Other Premier League newcomers have achieved greater success in terms of results. Wolves qualified for the Europa League with their seventh-place finish in 2018-19, while Sheffield United remained in contention for Europe last season all the way until the COVID-19 pandemic hit. Results are nice; they put bread on the table and keep managers at clubs instead of in broadcast studios. But Leeds dares to ask the question: Why not have fun at the same time?
To anyone who has followed Leeds or a Bielsa-coached team in previous seasons, the commitment to relentless, attacking football comes as little surprise. A quote from Paris Saint-Germain midfielder Ander Herrera, who played under Bielsa at Athletic Bilbao, is instructive. “[Bielsa used to tell us] that the best way to defend is to keep attacking,” Herrera said in an interview for the documentary “Take Us Home: Leeds United.” “The best way to get the victory is to score more goals and more goals and more goals.” Sounds simple when you put it that way, but Athletic Bilbao averaged only 1.22 goals per match in La Liga during Bielsa’s two-year tenure.
For all of the attacking style that his past teams shared, it was fair to wonder if Bielsa would be able convert that flair into actual goals, especially given the skill deficit at Leeds after making the leap from the Championship. Nine of the 11 players who started against Liverpool in Matchweek 1 also served as key cogs during its promotion-winning campaign — players that didn’t exactly arrive boasting a Premier League pedigree. Right back Luke Ayling was released from Arsenal’s academy at age 18. Captain and central defender Liam Cooper spent two seasons plying his trade in the fourth tier of English football. Starting goalkeeper Illan Meslier, who was born in the 21st century, appeared in 28 matches for French Ligue 2 side Lorient before joining Leeds. The website Transfermarkt, which provides dollar value estimates of players and full teams, has Leeds’s total market value at $213.92 million, the fourth-lowest in the Premier League. For comparison, Liverpool’s value is estimated at $1.24 billion.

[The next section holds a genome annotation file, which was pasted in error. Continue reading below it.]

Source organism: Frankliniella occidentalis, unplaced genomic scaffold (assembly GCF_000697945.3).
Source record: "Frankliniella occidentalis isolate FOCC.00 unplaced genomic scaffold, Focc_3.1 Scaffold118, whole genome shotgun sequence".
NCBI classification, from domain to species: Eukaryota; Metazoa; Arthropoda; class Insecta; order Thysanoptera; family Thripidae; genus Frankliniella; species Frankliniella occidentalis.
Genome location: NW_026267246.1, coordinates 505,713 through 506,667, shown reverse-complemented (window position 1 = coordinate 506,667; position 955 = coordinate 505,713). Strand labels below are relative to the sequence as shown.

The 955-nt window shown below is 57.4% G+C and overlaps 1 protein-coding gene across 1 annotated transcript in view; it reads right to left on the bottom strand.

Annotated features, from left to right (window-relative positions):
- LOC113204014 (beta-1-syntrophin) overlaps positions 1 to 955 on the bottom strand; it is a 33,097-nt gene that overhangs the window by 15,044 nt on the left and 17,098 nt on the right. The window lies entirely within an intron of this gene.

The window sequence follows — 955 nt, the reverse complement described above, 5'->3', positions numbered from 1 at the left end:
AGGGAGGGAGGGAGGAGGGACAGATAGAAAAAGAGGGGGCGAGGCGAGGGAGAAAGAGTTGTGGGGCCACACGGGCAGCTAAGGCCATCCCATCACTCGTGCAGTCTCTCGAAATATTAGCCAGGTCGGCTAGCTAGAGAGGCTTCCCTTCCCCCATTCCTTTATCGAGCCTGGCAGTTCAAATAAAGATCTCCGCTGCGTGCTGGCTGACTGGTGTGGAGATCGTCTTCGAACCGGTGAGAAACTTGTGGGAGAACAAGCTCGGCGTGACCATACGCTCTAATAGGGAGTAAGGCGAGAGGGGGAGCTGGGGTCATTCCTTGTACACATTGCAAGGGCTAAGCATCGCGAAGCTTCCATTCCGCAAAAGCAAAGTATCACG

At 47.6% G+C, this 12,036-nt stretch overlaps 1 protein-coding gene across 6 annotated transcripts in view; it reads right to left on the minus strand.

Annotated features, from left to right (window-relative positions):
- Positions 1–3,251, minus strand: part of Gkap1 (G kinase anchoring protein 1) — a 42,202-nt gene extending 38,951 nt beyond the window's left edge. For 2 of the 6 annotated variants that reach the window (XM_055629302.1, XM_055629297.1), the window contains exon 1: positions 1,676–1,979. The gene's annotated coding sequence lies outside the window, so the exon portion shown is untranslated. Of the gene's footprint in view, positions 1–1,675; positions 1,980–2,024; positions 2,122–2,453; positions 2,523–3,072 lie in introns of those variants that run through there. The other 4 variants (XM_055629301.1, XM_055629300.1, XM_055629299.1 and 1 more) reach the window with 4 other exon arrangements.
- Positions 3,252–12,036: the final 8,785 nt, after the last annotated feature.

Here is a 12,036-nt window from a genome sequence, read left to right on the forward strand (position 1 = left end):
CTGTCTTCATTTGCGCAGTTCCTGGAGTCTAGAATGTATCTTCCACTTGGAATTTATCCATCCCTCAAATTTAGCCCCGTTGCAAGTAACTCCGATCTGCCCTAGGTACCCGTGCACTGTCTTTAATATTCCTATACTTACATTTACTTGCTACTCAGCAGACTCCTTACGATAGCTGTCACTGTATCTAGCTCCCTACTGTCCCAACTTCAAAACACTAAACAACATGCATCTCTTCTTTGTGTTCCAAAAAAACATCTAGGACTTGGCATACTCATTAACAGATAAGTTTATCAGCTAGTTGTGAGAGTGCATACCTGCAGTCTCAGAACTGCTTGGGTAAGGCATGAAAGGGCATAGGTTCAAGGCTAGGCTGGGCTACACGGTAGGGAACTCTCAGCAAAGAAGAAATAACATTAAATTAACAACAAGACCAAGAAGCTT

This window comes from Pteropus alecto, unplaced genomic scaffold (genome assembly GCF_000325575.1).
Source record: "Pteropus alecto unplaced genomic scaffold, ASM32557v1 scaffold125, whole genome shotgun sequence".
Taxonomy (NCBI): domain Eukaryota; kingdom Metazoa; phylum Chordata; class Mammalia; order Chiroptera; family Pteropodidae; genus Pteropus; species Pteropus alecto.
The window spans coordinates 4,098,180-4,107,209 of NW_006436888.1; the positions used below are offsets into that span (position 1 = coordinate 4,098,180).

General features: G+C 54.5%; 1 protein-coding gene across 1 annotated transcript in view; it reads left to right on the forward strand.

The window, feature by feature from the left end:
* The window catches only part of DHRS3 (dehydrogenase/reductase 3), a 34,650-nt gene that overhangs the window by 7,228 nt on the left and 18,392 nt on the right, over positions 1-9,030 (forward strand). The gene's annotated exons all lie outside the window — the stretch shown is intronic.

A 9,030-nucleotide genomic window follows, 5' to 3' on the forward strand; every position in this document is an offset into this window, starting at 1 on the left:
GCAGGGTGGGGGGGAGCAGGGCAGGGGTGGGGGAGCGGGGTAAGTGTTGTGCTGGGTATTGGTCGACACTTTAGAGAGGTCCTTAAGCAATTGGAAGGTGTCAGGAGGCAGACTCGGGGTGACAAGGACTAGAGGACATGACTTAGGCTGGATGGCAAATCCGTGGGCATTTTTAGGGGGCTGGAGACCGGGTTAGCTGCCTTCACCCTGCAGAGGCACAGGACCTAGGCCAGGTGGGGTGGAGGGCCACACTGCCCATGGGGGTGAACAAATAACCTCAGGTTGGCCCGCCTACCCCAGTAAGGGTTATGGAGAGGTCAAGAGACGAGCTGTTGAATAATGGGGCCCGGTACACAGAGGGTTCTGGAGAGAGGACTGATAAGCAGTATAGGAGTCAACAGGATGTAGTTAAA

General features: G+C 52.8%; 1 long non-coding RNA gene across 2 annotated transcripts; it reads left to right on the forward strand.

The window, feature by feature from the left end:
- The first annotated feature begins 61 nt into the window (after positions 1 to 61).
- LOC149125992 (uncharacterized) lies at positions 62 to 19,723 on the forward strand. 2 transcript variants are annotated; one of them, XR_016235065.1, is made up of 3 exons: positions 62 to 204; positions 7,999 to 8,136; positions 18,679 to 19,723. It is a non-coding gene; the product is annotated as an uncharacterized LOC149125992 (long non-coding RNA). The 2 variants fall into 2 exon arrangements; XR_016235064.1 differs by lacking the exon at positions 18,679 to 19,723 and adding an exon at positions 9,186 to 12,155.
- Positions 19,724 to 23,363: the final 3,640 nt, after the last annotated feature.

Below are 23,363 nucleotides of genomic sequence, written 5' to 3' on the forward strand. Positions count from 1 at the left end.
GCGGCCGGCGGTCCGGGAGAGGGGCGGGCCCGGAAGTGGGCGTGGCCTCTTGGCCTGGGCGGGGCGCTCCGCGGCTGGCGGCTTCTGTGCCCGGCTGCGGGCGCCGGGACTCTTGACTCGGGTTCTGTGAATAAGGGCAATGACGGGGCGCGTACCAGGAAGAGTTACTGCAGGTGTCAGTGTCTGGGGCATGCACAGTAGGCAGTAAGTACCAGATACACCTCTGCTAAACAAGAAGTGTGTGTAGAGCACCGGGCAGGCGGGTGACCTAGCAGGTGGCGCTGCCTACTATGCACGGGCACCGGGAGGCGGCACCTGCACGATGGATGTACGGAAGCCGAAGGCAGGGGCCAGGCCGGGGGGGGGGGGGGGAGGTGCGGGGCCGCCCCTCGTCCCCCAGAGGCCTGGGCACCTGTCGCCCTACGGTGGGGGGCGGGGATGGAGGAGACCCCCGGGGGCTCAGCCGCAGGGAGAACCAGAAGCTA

Lacking the individual talent only money can buy, Bielsa still managed to concoct a world-class attack that, at risk of sounding like a cliché, starts on defense. Out of possession, Leeds players chase their opposite numbers up and down the pitch, attempting to deny adversaries the time to pick out a measured pass. Out of all 98 clubs in Europe’s Big Five leagues, no team applies more pressures per attempted pass than Leeds. One product of such an aggressive high press and man-marking scheme is a whole lot of shooting opportunities after winning the ball back. Leeds’s 14.26 shots and 5.19 shots on target per 90 minutes are excellent; only Manchester City, Manchester United and Liverpool best them in either category.